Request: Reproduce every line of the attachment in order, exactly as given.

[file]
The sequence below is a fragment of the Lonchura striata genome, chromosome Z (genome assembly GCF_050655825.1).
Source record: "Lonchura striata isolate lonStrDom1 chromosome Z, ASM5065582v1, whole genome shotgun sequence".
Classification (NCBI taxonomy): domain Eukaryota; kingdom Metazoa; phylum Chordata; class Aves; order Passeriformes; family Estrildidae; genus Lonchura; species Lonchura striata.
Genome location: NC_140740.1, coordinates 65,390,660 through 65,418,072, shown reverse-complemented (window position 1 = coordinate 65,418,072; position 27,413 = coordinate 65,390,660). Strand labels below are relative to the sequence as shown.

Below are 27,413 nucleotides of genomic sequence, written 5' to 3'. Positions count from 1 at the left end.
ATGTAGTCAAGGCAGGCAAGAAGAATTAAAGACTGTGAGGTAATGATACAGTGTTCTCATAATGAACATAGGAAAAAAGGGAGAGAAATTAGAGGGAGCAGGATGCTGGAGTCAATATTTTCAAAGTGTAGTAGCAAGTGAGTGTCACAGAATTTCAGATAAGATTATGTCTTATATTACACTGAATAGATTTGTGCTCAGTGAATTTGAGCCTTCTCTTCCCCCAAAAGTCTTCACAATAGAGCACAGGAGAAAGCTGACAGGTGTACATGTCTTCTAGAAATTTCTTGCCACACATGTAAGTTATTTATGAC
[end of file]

The sequence below is a fragment of the Lonchura striata genome, chromosome Z (genome assembly GCF_050655825.1).
Source record: "Lonchura striata isolate lonStrDom1 chromosome Z, ASM5065582v1, whole genome shotgun sequence".
Classification (NCBI taxonomy): domain Eukaryota; kingdom Metazoa; phylum Chordata; class Aves; order Passeriformes; family Estrildidae; genus Lonchura; species Lonchura striata.
Genome location: NC_140740.1, coordinates 65,390,660 through 65,418,072, shown reverse-complemented (window position 1 = coordinate 65,418,072; position 27,413 = coordinate 65,390,660). Strand labels below are relative to the sequence as shown.

Below are 27,413 nucleotides of genomic sequence, written 5' to 3'. Positions count from 1 at the left end.
ATGTAGTCAAGGCAGGCAAGAAGAATTAAAGACTGTGAGGTAATGATACAGTGTTCTCATAATGAACATAGGAAAAAAGGGAGAGAAATTAGAGGGAGCAGGATGCTGGAGTCAATATTTTCAAAGTGTAGTAGCAAGTGAGTGTCACAGAATTTCAGATAAGATTATGTCTTATATTACACTGAATAGATTTGTGCTCAGTGAATTTGAGCCTTCTCTTCCCCCAAAAGTCTTCACAATAGAGCACAGGAGAAAGCTGACAGGTGTACATGTCTTCTAGAAATTTCTTGCCACACATGTAAGTTATTTATGAC